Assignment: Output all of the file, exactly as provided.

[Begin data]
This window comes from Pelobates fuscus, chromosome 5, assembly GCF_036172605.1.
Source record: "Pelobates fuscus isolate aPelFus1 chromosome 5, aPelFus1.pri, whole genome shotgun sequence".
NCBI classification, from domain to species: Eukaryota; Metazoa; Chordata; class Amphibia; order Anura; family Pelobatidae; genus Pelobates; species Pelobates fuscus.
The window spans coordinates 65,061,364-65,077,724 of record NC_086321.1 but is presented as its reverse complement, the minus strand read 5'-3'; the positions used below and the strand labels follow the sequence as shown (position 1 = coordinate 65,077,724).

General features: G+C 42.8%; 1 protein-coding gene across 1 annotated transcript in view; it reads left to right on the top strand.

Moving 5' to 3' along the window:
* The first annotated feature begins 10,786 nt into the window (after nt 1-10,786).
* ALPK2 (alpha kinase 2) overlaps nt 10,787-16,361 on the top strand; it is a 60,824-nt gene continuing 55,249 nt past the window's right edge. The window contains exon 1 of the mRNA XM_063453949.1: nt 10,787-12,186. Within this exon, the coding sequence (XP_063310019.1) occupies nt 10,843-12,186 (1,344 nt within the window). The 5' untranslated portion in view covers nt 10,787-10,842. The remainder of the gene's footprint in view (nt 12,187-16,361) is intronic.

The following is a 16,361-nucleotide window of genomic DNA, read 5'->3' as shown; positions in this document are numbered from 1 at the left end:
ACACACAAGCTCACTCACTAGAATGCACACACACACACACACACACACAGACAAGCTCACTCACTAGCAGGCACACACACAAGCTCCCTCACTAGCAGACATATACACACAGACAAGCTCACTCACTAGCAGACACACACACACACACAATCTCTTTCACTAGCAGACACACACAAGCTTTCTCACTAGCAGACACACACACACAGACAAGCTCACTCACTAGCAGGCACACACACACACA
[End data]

This window comes from Pelobates fuscus, chromosome 5, assembly GCF_036172605.1.
Source record: "Pelobates fuscus isolate aPelFus1 chromosome 5, aPelFus1.pri, whole genome shotgun sequence".
NCBI classification, from domain to species: Eukaryota; Metazoa; Chordata; class Amphibia; order Anura; family Pelobatidae; genus Pelobates; species Pelobates fuscus.
The window spans coordinates 65,061,364-65,077,724 of record NC_086321.1 but is presented as its reverse complement, the minus strand read 5'-3'; the positions used below and the strand labels follow the sequence as shown (position 1 = coordinate 65,077,724).

General features: G+C 42.8%; 1 protein-coding gene across 1 annotated transcript in view; it reads left to right on the top strand.

Moving 5' to 3' along the window:
* The first annotated feature begins 10,786 nt into the window (after nt 1-10,786).
* ALPK2 (alpha kinase 2) overlaps nt 10,787-16,361 on the top strand; it is a 60,824-nt gene continuing 55,249 nt past the window's right edge. The window contains exon 1 of the mRNA XM_063453949.1: nt 10,787-12,186. Within this exon, the coding sequence (XP_063310019.1) occupies nt 10,843-12,186 (1,344 nt within the window). The 5' untranslated portion in view covers nt 10,787-10,842. The remainder of the gene's footprint in view (nt 12,187-16,361) is intronic.

The following is a 16,361-nucleotide window of genomic DNA, read 5'->3' as shown; positions in this document are numbered from 1 at the left end:
ACACACAAGCTCACTCACTAGAATGCACACACACACACACACACACACAGACAAGCTCACTCACTAGCAGGCACACACACAAGCTCCCTCACTAGCAGACATATACACACAGACAAGCTCACTCACTAGCAGACACACACACACACACAATCTCTTTCACTAGCAGACACACACAAGCTTTCTCACTAGCAGACACACACACACAGACAAGCTCACTCACTAGCAGGCACACACACACACA